Sorting themselves out took some time, but the band returned to their home town of Kingston, NY and eventually found solace and inspiration in the area around them. Kingston lies on the Western banks of the Hudson River, which flows South towards Manhattan. To the West of the town rise the Catskill Mountains, a glorious, beautiful area of dense forests, dramatic wilderness and stunning mountain views. Their fourth album, 1998's Deserter's Songs was a masterpiece. Recorded in the studio of their original bass player, Dave Fridmann, and layered with dramatic string sections, delicate (and not so delicate) piano parts and bowed saws it bore little, if any, resemblance to anything they'd recorded previously, but showcased the true power and imagination that this band contain within them. The album catapulted the band into the mainstream, with critics foaming at the mouth, running out of superlatives to describe the album and Dave Fridmann became the most sought after record producer since Phil Spector with every band and artist on the planet wanting to, 'sound like Mercury Rev.' For once, the band found an audience that weren't art students and who didn't read 'the inkies'. Instead, highbrow broadsheets gave them fond reviews and the Mercury Rev following grew and grew. Another three year wait followed before All Is Dream appeared, which took the beauty of Deserter's Songs and added some darker layers. Lyrically, the album referenced a lot of occult writings and the atmosphere of the album was slightly more sinister and threatening, whilst still being undeniably beautiful. Live, it was even more impressive.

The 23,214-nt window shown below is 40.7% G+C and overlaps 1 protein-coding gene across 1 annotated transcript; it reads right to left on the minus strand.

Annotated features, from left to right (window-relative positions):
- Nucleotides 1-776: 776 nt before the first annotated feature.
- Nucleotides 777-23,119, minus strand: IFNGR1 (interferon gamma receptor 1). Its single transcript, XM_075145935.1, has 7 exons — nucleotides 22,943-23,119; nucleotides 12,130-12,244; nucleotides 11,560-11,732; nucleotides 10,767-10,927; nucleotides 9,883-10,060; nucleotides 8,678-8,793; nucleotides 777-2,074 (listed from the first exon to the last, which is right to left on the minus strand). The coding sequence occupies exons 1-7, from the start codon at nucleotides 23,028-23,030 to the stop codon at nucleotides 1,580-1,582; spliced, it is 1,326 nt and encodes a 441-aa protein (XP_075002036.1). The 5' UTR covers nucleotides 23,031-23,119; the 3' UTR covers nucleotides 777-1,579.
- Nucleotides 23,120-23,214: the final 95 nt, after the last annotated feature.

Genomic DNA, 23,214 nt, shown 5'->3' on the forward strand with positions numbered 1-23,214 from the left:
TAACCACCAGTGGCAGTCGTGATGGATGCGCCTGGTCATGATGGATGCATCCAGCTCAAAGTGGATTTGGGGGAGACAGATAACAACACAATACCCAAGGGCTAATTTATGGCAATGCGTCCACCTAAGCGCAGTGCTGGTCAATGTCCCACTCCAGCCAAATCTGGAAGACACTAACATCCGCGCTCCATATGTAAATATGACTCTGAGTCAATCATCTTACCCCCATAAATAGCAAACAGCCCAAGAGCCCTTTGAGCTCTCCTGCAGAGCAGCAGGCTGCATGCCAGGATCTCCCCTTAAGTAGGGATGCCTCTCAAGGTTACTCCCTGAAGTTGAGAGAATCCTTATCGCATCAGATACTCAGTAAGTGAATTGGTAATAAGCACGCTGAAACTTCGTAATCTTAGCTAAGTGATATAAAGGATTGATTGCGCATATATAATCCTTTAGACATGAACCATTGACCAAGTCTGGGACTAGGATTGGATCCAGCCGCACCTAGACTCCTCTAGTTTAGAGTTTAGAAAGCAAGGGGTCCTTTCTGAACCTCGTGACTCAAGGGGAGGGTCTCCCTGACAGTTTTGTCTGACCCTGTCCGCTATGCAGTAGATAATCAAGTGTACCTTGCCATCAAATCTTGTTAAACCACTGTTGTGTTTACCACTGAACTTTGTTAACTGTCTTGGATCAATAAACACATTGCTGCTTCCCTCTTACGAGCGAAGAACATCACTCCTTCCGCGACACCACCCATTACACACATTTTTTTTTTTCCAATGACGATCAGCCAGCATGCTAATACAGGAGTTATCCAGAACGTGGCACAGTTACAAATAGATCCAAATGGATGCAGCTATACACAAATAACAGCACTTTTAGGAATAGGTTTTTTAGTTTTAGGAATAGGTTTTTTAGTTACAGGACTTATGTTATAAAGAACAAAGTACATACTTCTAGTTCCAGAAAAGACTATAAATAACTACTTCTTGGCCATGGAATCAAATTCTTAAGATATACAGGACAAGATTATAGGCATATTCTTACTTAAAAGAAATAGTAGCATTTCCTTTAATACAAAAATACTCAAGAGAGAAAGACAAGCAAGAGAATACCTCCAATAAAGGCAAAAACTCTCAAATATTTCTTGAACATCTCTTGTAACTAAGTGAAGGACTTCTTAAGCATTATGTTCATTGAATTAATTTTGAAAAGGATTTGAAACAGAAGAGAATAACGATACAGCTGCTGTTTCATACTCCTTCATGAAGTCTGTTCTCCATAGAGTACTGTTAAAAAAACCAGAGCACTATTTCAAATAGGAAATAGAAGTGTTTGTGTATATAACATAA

Now, after another three year refuelling stop in the Catskills, the Rev have returned with The Secret Migration which may be their most accessible album to date. The Catskill Mountains are very important to Mercury Rev. I don't think there's another band in the world that have incorporated their environment into their music as well as Mercury Rev have. The Catskill's are a place of solace for the band, but also a place of inspiration. It's hard to imagine that Deserter's Songs or All Is Dream could have been made without the band spending so much time there and here, again, that strange, almost mythical environment is present and in full effect. Mercury Rev have not just created another great album, it's obvious now that, since Deserter's Songs, they've created a whole other world for us to delve into. A fairy-tale like environment with mystical, spiritual and ethereal qualities. The Catskill Mountains are supposedly the home of Rip van Winkel; I wouldn't be surprised to hear that Mercury Rev know him well and have him round for tea every Tuesday.


 


If you're fan of the world Mercury Rev have created, then you'll be more than happy with their latest adventures, so come with me as we sail up the Hudson, clamber into the mountains and examine the realm of The Secret Migration.


 


Secret for a Song kicks off the album and things begin with a pact, which you must agree to if you wish to continue. "I'll tell you a secret. I'll sell you a secret for a song." This song is one of the most anthemic they've ever written and it instantly pulls you back into their world like a vortex as it builds up into an immense tune, complete with crashing cymbals, strong piano chords and one of the most upbeat and funky bass parts heard outside of a Motown record. Jonathan's impish vocal takes on a mischievous tone as he knows that he's got your attention. He's offered you a taste of something new, but, as with all fairy-tales, there's a price to pay. "I'll sell you my soul babe," he sings, making you feel wanted, before adding with a grin, "and one day you'll give me your own." It's this duality of tone that makes listening to Mercury Rev so rewarding. For no matter how light, simple and accessible the tune or the lyrics, there's always an underlying threat, or darkness to everything they do.